Why is the brain often described as grey matter?

brain layers

brain layers

If you were to join a team of surgeons performing a brain operation, you would see them first drill a tiny hole into the skull. Then, with a powerful saw, they would remove a portion of bone.

Through the opening, you might expect to get your first glimpse of the brain. In fact, your initial view would be of what is called the dura mater, the tough leathery outer layer of the menningers, the three strong membranes that cover and protect the brain and the spinal cord.

Then, when the surgeon cuts into the dura, cauterises the bleeding vessels and peels back the dural flap, you would see a glistening grey-white substance pulsating gently. This outer layer of the brain is known as the cortex, a term applied also to other layer of other organs, such as the kidneys and adrenal glands. That of the brain is just 3 mm (1/8 in) thick and holds thousands of millions of nerve cells arranged in six layers. The cortex is the site of brain’s higher functions, the area concerned with thought, sensations and movement.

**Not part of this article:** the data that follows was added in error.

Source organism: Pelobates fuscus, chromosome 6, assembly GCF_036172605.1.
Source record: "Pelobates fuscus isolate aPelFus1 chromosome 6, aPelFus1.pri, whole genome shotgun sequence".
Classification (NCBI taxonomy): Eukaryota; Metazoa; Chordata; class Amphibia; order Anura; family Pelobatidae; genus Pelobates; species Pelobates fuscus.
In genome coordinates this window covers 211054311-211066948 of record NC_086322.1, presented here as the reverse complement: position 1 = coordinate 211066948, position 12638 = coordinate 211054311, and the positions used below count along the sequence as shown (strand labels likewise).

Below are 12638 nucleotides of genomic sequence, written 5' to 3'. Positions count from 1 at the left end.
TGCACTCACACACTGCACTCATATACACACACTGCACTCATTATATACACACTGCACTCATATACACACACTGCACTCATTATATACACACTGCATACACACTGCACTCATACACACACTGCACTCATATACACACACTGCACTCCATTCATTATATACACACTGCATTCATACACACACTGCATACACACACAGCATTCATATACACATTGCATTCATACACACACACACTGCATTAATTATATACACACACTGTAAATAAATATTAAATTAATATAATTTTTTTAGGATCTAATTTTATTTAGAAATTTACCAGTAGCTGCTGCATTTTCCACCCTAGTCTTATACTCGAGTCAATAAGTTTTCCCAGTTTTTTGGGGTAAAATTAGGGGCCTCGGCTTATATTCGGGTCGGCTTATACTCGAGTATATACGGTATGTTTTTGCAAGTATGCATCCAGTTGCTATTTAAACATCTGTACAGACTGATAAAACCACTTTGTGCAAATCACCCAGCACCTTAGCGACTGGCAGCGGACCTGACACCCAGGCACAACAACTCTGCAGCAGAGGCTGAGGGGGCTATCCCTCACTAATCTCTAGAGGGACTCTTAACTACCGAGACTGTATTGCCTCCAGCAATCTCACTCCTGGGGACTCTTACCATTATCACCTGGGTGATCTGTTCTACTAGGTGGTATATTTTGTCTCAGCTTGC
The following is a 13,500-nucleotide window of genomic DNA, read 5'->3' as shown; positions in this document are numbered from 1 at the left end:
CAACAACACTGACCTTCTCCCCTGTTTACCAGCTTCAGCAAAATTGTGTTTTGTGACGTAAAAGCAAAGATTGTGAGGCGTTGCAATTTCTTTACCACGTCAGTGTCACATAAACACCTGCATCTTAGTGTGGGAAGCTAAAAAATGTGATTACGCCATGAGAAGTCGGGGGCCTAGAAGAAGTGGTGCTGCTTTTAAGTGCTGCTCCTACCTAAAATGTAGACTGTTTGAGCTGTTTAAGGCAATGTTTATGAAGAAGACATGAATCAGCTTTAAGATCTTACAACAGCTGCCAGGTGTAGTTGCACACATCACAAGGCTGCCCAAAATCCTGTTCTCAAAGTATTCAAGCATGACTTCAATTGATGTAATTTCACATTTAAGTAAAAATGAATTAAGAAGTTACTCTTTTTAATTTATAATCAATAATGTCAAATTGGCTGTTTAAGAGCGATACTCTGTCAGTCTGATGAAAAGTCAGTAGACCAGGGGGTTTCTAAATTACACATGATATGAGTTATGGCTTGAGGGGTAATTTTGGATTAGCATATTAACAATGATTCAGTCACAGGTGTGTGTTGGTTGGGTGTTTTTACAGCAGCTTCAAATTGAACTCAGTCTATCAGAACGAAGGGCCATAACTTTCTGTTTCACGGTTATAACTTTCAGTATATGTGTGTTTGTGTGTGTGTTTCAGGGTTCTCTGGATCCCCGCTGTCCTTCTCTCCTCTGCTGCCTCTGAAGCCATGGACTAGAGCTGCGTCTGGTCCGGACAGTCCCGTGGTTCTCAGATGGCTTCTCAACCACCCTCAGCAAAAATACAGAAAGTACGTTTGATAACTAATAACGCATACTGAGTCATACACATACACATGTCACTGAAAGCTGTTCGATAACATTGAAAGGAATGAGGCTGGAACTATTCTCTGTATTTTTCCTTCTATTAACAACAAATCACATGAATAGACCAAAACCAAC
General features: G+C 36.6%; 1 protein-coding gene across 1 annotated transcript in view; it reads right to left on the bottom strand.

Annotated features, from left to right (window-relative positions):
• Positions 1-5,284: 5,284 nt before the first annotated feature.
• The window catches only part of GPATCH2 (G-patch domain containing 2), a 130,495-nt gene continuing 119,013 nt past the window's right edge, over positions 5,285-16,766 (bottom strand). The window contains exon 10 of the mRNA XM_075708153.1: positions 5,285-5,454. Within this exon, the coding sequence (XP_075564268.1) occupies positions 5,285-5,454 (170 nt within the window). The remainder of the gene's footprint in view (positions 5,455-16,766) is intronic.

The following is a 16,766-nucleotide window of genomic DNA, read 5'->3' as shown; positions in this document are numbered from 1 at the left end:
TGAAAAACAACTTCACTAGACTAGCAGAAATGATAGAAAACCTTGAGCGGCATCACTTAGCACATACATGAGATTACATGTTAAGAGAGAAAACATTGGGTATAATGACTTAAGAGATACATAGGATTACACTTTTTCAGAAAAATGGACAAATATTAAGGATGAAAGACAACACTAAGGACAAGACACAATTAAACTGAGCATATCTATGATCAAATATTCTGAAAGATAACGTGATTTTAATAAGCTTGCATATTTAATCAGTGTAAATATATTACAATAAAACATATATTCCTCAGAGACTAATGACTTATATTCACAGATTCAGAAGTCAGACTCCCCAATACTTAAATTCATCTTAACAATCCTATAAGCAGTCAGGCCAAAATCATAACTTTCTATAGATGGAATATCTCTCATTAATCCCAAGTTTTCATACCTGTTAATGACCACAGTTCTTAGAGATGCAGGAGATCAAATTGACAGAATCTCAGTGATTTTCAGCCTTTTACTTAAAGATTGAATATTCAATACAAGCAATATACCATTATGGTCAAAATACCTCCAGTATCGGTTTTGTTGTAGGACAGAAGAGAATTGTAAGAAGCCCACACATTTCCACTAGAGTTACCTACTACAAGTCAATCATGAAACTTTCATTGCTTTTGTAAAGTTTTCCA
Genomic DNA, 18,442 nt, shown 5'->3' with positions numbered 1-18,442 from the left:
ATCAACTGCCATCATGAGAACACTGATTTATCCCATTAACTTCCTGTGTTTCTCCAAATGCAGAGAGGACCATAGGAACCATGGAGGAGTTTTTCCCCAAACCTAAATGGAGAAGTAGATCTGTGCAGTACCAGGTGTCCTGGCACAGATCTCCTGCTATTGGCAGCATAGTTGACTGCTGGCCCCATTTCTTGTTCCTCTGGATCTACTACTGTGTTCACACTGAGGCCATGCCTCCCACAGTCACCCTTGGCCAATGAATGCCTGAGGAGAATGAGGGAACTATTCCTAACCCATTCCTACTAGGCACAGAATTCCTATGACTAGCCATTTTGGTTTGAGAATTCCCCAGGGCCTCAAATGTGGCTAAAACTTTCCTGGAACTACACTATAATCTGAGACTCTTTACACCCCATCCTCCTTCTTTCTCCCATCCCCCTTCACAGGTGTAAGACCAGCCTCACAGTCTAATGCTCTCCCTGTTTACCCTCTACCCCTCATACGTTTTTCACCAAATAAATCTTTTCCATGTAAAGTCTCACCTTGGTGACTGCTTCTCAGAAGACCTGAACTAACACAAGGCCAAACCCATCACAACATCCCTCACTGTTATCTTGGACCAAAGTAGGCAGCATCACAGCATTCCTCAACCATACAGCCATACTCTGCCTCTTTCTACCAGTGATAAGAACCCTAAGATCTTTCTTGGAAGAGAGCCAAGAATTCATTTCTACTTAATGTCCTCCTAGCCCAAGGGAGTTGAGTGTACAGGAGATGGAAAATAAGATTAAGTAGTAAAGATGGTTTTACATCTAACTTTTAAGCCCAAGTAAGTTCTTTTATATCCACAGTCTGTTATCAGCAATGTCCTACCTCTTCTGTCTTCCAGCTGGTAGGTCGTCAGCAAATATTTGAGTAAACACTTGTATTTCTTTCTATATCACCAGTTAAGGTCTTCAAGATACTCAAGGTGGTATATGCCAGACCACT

Amid a variety of technical terms used in detailed diagrams of the brain’s tructure – corpus callosum, sulcus, gyrus, ganglia and others – you will find the cortex described, even is specialist literature, as grey matter. Beneath the grey matter of the cortex lies white matter tracts of thin nerve-cell fibres, which project like tails. These tracts link various areas of the grey matter to one another and to nerve centres elsewhere in the brain and the brain stem.

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